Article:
Monthly Archives

April 2017

End of the Year A-Z Countdown

I have been doing an A-Z Countdown in my classroom every year for a few years now. It’s my FAVORITE way to end the year!

What is an A-Z Countdown?

In the last 26 days of the school year, you celebrate a different letter of the alphabet by doing something special. I love using it in my third grade classroom because it’s the first time my students will have end of the year testing and it’s a stressful time of year! The A-Z Countdown lets them have something to look forward to each day in between all the test prep and allows a little extra fun in our room. I have seen a lot of people do an A to Z countdown over the years but I’ve tailored my A to Z countdown to be the most exciting it can be for my class and now yours too!

Why Do It?

It’s FUN for everybody involved! My students and I both love doing this. It also makes the last 26 days of the school year so special for us and lets me treasure the time we have together a little bit more.

How to Get Started

I have a FREEBIE in my TPT store to help you get started! Download it for free to see what I use for my A-Z Countdown and then change it to what you need in your own room!

Want Details on Each Day?

There is a detailed guide on what I do for each A-Z Countdown Day in my own classroom here!

Every day of the countdown you get:
-A poster to display what day it is
-parent reminders to send home each day
-a page that shows how I’ve implemented that countdown day in my own classroom! This includes tips and pictures to make the most out of each day!

The A to Z countdown has been used in my classroom four years in a row. This packet gives you the tips to make each day the best it can be!

I hope you have a happy end of the school year!!

Uncategorized

April Math Centers

These are the centers that I am putting out for the month of April. These April Math Centers are spiraling what my students are working on as we get closer to state testing. We are working on measuring with rulers and making line plots with fractional amounts.

April Math Centers Whole Group Lesson:

On Mondays, I do a whole group lesson on whatever school we are learning. To practice measurement, we glued this interactive lesson into our math notebooks during our whole group time.

At Teacher Time:

When students come see me at the back table, they are working on basic, on grade-level work. This week, they were given a packet of measuring worksheets to help them practice measuring to the nearest quarter inch. It’s difficult to use real rulers to practice this skill since a real ruler goes up to 1/16 of an inch. This packet I made perfectly aligns with what third graders need to know. You can find this packet HERE. 🙂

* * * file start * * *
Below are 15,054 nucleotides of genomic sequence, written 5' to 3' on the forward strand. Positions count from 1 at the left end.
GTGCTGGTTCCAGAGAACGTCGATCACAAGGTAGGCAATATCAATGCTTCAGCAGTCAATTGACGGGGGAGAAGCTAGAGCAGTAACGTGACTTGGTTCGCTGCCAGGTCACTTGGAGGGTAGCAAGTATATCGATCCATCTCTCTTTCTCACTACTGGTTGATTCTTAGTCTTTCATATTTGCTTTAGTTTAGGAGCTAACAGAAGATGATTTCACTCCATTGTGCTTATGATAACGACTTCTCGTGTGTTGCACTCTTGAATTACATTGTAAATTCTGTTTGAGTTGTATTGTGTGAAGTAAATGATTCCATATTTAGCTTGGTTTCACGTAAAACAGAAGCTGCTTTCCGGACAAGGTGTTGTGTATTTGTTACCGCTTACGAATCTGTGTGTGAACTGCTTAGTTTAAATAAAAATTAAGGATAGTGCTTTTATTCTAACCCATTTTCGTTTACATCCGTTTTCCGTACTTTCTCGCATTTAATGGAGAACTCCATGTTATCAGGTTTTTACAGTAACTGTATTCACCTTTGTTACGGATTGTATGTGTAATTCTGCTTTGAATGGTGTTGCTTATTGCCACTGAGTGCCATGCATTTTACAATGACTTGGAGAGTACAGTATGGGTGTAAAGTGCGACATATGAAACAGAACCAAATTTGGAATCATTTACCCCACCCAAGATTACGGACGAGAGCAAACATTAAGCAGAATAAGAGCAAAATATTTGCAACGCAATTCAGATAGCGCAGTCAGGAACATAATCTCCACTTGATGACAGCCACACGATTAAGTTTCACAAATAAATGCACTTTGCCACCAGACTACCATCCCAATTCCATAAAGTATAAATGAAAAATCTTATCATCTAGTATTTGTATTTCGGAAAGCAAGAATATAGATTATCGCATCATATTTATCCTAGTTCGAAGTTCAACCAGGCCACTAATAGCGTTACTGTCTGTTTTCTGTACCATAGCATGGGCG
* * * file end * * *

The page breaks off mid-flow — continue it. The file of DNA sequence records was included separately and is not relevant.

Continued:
At Free Choice:

When students go to their Free Choice April Math Centers station, they get to choose what they’d like to work on. All of the centers shown in the picture above are what we have on our Choice Chart this month. Each time they complete a center, they X it out. My students get to go to Free Choice for one of their three centers each day.

I am a big fan of puzzles so I’ve put my Spring Math Puzzles for Third Grade as the first six centers on my kids’ choice chart .

Next, to help them practice with rulers, I have them practicing measuring sand castles to the nearest inch. You can find this here. 

I’m also a big fan of brain teasers! There a lot of great ones on TPT. Here’s the one I have in my math centers for April. Emojis are great!

Each month, I also put a math sort in my free choice centers. These are great cut and paste activities that I require my students do each month. Their easy to use as a quick check and my kids really enjoy them too! This month, my students are doing the one that has them practice finding the measurement to the nearest inch, half inch, and quarter inch.

I am literally OBSESSED with these color by number pages! There are SO many to choose from on TPT but these are my favorite (from Inspiration 4 Education) for three reasons. First, they are reasonably priced. Second, you can’t see what the picture is until it’s colored in. Third, the questions and answers are all on the same page which means less copies for me and easier to follow directions for my kiddos! The picture above is from the Easter set I have!

Next up, I put my fractions as whole numbers game in my centers. Students glue each fraction next to the correct picture. It’s an easy way to practice this tricky skill for third graders. A lot of my students still mix up the difference between 4/4 and 4/1 at this point in the year. This is a great spiral review for them. Find it here. 

Teacher Choice Centers:

Teacher Choice centers are the centers I choose for my students to do each day. These are all of my Teacher Choice centers for April Math Centers.

 

I have a couple of Hungry for Peeps games out this week. My students have to sort the peeps into the correct mouth! It’s great for the month of April and is adorably cute:) The Hungry for Peep games I have out right now are identifying fractions, equivalent fractions, and division facts but I have over 30 of them in my TPT store. 

My students are also making Bunny Line Plots using this fun game from my April Monthly Math Centers pack. They have to practice making a line plot based on how tall each bunny is as a fraction.

This April Fool’s Game is also at my Teacher Choice centers this week. It helps students practice finding the area of rectilinear shapes and plays along with the April Fool’s Day theme.